by Kevin Burton
When your two favorite teams play each other you have to watch, right?
The Reds and Royals played a doubleheader Aug. 19. They played two seven-inning games that Wednesday because the Tuesday game was postponed because the Reds had a virus case.
I hadn’t watched a game all year. But I was under some significant stresses. Taking in a little baseball seemed like a good way to clear my mental palate.
So there I was, sitting there like Barry Manilow, “trying to get the feeling again,” the baseball feeling, the one that made me pace and shout and fight static on AM radio. The little boy feeling.
Some of my Reds-Royals ties over the years? Child of divorce, father in Ohio, mother in Kansas. So naturally those were my teams.
In the 1976 playoffs, Chris Chambliss of the Yankees homered in the ninth inning of game five to eliminate the Royals and send New York to the World Series against Cincinnati.
If not for that, my Royals would have played my Reds with everything on the line.
Since then, the Reds and Royals have never made the postseason in the same year. In this strange virus year, eight teams from each league will make the playoffs.
So the odds of a Reds-Royals meeting are a touch better this year, right?
Both teams were under .500. The Reds were a game out of a playoff spot, the Royals three. So who should I root for? The Reds because they were closer or the Royals because they needed the games more?
Well, neither game was an instant classic.
In game one Cincinnati was sloppy after four days off because of the positive virus test. A first-inning error by Joey Votto led to three KC runs and the game was basically over. Royals starting pitcher Brad Keller had a no-hitter through five innings. KC won 4-0.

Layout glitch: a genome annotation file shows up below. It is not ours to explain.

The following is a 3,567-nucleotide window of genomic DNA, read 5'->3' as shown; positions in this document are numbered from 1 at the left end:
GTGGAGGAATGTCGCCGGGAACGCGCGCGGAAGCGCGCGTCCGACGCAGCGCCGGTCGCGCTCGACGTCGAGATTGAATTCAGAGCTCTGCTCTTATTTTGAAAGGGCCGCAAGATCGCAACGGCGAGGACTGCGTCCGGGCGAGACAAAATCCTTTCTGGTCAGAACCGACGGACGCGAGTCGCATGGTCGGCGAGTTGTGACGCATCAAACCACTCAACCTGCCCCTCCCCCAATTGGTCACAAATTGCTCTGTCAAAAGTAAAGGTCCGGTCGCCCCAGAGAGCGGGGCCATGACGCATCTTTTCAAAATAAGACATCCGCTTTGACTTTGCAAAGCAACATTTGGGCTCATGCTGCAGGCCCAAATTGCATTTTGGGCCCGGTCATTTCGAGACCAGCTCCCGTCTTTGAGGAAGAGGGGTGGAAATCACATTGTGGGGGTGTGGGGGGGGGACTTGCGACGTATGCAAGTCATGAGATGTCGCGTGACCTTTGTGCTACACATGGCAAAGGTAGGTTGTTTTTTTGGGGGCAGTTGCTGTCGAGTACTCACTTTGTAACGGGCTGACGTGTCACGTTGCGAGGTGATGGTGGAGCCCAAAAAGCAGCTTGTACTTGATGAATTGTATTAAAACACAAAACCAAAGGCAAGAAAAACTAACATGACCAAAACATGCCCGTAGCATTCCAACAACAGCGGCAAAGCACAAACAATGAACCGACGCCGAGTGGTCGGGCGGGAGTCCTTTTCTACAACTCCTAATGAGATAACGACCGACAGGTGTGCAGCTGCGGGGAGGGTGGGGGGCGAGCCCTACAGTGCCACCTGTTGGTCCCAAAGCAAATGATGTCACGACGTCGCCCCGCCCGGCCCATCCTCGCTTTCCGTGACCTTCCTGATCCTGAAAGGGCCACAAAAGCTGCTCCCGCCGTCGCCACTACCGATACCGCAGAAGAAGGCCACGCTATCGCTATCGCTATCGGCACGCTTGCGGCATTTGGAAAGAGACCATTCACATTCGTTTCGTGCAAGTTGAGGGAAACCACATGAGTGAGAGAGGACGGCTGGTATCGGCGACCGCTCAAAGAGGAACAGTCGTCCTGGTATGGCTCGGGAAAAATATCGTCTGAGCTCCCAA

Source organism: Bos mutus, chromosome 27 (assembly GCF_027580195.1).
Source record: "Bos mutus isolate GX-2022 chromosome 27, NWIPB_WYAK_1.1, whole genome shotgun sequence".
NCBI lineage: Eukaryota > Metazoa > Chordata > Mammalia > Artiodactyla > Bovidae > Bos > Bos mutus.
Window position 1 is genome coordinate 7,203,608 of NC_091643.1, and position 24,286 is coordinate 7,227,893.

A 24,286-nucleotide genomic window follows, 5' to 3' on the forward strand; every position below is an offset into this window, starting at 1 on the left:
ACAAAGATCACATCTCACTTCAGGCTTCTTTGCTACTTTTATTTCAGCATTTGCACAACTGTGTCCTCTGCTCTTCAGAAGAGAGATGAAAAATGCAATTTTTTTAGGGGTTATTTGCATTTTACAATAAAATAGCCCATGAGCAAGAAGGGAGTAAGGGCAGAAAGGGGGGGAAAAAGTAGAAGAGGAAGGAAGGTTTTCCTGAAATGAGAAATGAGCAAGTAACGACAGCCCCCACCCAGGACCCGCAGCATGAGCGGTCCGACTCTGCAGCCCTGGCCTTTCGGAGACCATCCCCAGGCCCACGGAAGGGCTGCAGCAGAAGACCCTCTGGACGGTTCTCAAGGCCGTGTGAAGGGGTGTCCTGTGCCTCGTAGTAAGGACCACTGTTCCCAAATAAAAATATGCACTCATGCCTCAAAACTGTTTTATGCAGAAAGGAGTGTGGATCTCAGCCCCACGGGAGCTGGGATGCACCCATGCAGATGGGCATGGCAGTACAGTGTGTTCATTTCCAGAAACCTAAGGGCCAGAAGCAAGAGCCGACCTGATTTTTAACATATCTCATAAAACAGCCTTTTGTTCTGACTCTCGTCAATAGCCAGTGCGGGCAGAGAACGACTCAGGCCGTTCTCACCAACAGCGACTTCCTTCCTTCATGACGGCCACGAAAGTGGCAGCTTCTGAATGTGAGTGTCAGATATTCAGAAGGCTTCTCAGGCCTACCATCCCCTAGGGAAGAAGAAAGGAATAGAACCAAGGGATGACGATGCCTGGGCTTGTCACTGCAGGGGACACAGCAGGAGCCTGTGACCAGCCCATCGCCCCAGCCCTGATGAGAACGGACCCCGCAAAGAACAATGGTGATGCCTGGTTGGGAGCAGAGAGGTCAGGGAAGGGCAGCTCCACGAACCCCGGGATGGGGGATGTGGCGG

The Reds and Royals are Midwest small-market, revenue-poor cousins. They will take a chance on a broken-down former star pitcher trying to prove he still belongs.
And that is the description of the Royals’ game two starter, Mat Harvey. Remember that name?
The last time he appeared in a Royals game that mattered was game five of the 2015 World Series. KC glory days!
Harvey was a different guy back then. He was the ace of the Mets, talk of the town. He was 13-8 with a 2.71 ERA that year.
So it was that in the top of the ninth of game five, with the Mets leading 2-0 Harvey had the stature to argue with then manager Terry Collins to stay in the game.
He walked Lorenzo Cain then was allowed to pitch to Eric Hosmer who drove him in with a double. Now it’s 2-1 and Jeurys Familia enters. The closer blows his third save of the series and Royals went on to win the game and the World Series.
After that season, arm injuries limited Harvey’s effectiveness. He left the Mets and bounced around the league, even to my Reds in 2018.
In a pregame interview, Harvey sounded like anything but an ace, saying, “just having the opportunity to play again opened my mind to whatever role is needed.”
In his Royals debut Harvey pitched two scoreless innings but gave up three runs in the third, including back-to-back home runs to Jesse Winker and Eugenio Suarez.
That meant game two was basically over because Trevor Bauer was pitching for the Reds.
Bauer is the last player you would want to invite over for tea and crumpets but the first guy you would want pitching a big game for you. On this day he pitched a complete game one-hitter, end of story. Reds 5, KC 0.
Royals broadcasting legend Denny Matthews said about the visiting Reds “this is the fourth game we’ve played against them and I’m not all that impressed. Something is missing.”
I concur with that assessment and extend it to the Royals. I know it’s early but I will go out on a limb and say my Reds-Royals World Series dream will have to wait at least one more year.
It’s kind of funny, but not really. Matt Harvey’s a guy struggling to recapture his 2015 form, on a team that’s also a shell of its 2015 self. This pseudo-season has been thoroughly depressing.
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